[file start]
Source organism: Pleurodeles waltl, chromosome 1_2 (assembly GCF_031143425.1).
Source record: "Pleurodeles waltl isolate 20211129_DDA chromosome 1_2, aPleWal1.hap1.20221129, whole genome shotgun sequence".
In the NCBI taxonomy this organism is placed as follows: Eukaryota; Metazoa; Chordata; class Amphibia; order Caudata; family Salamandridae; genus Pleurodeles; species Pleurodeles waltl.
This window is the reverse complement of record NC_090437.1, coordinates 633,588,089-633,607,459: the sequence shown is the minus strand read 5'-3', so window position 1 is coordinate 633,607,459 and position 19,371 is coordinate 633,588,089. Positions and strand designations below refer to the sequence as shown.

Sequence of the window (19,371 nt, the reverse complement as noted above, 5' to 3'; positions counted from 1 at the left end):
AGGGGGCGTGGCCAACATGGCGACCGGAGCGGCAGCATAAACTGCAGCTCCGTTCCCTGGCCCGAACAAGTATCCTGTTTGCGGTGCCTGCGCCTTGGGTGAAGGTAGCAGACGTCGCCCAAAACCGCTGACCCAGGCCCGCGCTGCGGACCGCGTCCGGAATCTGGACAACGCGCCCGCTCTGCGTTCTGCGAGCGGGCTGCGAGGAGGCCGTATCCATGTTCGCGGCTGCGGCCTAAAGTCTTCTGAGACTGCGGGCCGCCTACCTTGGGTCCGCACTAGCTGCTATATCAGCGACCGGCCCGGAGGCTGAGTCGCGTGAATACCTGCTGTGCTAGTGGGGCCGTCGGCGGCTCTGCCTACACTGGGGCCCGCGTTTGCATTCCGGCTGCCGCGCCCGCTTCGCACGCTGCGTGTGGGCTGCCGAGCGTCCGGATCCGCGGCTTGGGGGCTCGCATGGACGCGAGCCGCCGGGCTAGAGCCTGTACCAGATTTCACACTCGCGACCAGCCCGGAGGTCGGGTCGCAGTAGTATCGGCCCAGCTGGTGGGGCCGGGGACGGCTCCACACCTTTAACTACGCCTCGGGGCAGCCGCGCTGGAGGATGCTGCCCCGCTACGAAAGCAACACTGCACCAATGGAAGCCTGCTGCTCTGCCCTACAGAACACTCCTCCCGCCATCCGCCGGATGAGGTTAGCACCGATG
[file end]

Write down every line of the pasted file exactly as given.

Source organism: Pleurodeles waltl, chromosome 1_2 (assembly GCF_031143425.1).
Source record: "Pleurodeles waltl isolate 20211129_DDA chromosome 1_2, aPleWal1.hap1.20221129, whole genome shotgun sequence".
In the NCBI taxonomy this organism is placed as follows: Eukaryota; Metazoa; Chordata; class Amphibia; order Caudata; family Salamandridae; genus Pleurodeles; species Pleurodeles waltl.
This window is the reverse complement of record NC_090437.1, coordinates 633,588,089-633,607,459: the sequence shown is the minus strand read 5'-3', so window position 1 is coordinate 633,607,459 and position 19,371 is coordinate 633,588,089. Positions and strand designations below refer to the sequence as shown.

Sequence of the window (19,371 nt, the reverse complement as noted above, 5' to 3'; positions counted from 1 at the left end):
AGGGGGCGTGGCCAACATGGCGACCGGAGCGGCAGCATAAACTGCAGCTCCGTTCCCTGGCCCGAACAAGTATCCTGTTTGCGGTGCCTGCGCCTTGGGTGAAGGTAGCAGACGTCGCCCAAAACCGCTGACCCAGGCCCGCGCTGCGGACCGCGTCCGGAATCTGGACAACGCGCCCGCTCTGCGTTCTGCGAGCGGGCTGCGAGGAGGCCGTATCCATGTTCGCGGCTGCGGCCTAAAGTCTTCTGAGACTGCGGGCCGCCTACCTTGGGTCCGCACTAGCTGCTATATCAGCGACCGGCCCGGAGGCTGAGTCGCGTGAATACCTGCTGTGCTAGTGGGGCCGTCGGCGGCTCTGCCTACACTGGGGCCCGCGTTTGCATTCCGGCTGCCGCGCCCGCTTCGCACGCTGCGTGTGGGCTGCCGAGCGTCCGGATCCGCGGCTTGGGGGCTCGCATGGACGCGAGCCGCCGGGCTAGAGCCTGTACCAGATTTCACACTCGCGACCAGCCCGGAGGTCGGGTCGCAGTAGTATCGGCCCAGCTGGTGGGGCCGGGGACGGCTCCACACCTTTAACTACGCCTCGGGGCAGCCGCGCTGGAGGATGCTGCCCCGCTACGAAAGCAACACTGCACCAATGGAAGCCTGCTGCTCTGCCCTACAGAACACTCCTCCCGCCATCCGCCGGATGAGGTTAGCACCGATG